Eurobodalla Council has welcomed recommendations for a nationally-coordinated program to manage grey-headed flying foxes.
A federal parliamentary committee tasked with an inquiry into the management of flying-foxes in eastern Australia handed down its recommendations late last month.
The House of Representatives Standing Committee on the Environment and Energy recognised that nationally-protected flyingfoxes are vital in maintaining some of Australia’s most significant ecosystems.
Eurobodalla Mayor Liz Innes, Council’s Director Planning and Sustainability Services Lindsay Usher and Divisional Manager Environmental Services Deborah Lenson addressed the committee at a roundtable discussion in November along with CSIRO and government representatives, the Threatened Species Commissioner, flying fox ecologists and the Sydney Royal Botanic Gardens.
Council also made a submission to the inquiry based on the community’s experience when Batemans Bay’s flying foxpopulation swelled to over one-third the national population in April last year.
In the report released last month, the committee made four recommendations for reform to the Australian Government, including the development of a decision-making tool that assists councils on actions, referrals and education on flying foxes, as well as a suite of education resources for communities.
It also recommended establishment of a national eastern states flying-fox consultative committee and a dedicated funding pool for flying-fox research and conservation actions.
Eurobodalla Council continues to monitor flying fox populations across the shire and asks community members to report sightings of where camps are during the day on 02 4474 1000 or via www.esc.nsw.gov.au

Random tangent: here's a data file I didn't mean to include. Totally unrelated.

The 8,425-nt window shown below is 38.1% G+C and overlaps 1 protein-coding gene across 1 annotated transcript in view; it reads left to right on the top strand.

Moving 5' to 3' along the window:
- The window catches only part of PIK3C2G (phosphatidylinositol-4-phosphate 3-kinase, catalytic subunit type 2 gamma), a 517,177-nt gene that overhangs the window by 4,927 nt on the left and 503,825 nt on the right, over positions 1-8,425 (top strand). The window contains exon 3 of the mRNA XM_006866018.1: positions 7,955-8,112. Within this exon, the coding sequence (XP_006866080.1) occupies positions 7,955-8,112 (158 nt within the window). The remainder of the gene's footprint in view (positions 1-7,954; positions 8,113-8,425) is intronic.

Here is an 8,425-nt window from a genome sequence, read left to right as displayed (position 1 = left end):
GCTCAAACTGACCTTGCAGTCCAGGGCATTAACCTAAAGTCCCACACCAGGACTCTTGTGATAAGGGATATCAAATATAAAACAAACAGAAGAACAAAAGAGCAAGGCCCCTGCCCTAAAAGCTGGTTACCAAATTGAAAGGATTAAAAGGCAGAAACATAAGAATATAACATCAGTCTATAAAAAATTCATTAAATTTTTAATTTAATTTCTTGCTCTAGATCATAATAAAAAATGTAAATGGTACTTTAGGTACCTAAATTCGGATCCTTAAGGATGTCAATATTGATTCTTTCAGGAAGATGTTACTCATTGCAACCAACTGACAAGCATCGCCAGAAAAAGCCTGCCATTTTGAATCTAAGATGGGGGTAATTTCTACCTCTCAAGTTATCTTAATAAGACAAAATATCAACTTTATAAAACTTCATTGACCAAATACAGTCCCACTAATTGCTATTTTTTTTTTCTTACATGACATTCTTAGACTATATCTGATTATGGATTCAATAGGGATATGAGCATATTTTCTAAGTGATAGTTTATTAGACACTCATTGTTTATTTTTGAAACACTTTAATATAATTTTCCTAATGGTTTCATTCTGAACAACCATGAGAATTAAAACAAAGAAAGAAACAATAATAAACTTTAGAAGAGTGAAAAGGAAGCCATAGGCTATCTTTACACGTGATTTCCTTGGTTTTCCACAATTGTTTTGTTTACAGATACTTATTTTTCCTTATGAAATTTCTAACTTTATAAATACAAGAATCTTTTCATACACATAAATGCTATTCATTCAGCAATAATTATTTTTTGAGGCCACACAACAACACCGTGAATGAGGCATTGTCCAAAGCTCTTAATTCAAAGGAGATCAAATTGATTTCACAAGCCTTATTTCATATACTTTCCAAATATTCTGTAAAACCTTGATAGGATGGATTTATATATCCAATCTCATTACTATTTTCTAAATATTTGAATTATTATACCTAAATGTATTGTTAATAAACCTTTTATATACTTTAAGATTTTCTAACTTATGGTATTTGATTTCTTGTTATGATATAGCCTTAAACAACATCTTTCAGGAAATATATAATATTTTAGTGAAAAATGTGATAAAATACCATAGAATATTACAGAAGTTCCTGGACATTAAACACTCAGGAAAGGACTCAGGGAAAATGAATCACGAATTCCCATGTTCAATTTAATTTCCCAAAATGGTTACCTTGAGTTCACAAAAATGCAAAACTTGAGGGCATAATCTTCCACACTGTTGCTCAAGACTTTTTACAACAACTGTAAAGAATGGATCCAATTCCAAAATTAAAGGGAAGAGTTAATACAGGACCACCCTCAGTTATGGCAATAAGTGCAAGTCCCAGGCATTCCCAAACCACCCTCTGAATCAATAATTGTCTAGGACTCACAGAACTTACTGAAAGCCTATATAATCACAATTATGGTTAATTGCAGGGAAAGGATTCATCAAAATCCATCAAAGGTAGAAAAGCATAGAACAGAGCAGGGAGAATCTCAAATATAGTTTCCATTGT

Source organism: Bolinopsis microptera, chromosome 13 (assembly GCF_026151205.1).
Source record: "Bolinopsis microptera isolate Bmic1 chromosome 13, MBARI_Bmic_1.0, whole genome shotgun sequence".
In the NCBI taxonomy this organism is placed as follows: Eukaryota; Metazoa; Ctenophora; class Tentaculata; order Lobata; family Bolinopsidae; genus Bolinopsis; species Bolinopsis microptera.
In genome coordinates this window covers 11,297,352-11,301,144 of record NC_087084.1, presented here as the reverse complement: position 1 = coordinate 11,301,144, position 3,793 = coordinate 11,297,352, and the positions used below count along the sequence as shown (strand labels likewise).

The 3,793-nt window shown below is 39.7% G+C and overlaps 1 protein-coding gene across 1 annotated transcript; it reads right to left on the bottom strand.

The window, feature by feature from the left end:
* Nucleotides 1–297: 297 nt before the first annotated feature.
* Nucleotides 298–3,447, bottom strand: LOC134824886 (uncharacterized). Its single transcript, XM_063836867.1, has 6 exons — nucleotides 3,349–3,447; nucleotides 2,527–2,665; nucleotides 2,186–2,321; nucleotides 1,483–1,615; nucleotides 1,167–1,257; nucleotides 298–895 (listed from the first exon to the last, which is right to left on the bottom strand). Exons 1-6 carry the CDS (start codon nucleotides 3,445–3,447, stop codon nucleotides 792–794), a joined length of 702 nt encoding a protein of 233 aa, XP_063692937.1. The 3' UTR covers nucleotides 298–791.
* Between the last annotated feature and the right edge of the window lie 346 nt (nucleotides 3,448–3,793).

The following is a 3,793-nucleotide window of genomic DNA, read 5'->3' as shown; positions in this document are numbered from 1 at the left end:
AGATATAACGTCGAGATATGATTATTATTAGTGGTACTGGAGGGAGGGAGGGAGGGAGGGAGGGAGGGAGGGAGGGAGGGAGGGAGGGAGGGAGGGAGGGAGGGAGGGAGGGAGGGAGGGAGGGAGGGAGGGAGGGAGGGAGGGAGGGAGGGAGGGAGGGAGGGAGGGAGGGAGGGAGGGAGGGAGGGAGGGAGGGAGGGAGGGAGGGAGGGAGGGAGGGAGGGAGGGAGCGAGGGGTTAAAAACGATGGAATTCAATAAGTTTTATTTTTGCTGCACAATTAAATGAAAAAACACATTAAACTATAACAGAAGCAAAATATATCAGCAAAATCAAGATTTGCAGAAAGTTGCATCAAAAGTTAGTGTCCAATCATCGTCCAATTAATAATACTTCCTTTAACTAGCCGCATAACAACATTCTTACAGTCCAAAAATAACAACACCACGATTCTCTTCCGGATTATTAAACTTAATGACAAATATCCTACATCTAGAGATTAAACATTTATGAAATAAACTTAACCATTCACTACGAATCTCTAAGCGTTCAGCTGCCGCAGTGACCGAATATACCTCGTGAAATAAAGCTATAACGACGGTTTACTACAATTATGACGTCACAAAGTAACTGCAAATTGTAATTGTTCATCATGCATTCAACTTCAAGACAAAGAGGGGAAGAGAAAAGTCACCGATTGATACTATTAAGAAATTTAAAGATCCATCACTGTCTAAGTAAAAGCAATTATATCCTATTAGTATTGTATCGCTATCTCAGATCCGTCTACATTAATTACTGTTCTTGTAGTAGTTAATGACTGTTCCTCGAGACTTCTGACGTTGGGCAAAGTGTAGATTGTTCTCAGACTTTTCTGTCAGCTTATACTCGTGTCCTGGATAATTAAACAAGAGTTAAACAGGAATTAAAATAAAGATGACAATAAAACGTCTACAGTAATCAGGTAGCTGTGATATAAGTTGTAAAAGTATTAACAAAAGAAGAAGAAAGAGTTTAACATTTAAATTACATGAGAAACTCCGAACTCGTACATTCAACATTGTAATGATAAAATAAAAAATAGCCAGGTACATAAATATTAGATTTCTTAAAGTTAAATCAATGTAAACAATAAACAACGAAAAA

Mr Usher said a few small camps containing low numbers of flying foxes have been confirmed around Eurobodalla.
“Managing wildlife is not a precise science and often unpredictable, but we do expect to see increases in flying-foxes this time of year for the next few months. This is the regular migratory pattern of the animals, but given the reduced food sources the numbers should be greatly reduced from last year.”
Meanwhile, Council will be making a submission to the Australian Department of Environment and Energy’s Draft National Recovery Plan for the grey-headed flying fox. Council’s submission will focus on the conflict that arises from flying foxes and human contact, particularly in urban areas as experienced in Batemans Bay in 2016, and opportunities to reduce this conflict.
Council will also be preparing a shire-wide management plan for the species later this year based on the experience of the Eurobodalla community and a wide range of other flying fox camps across Australia.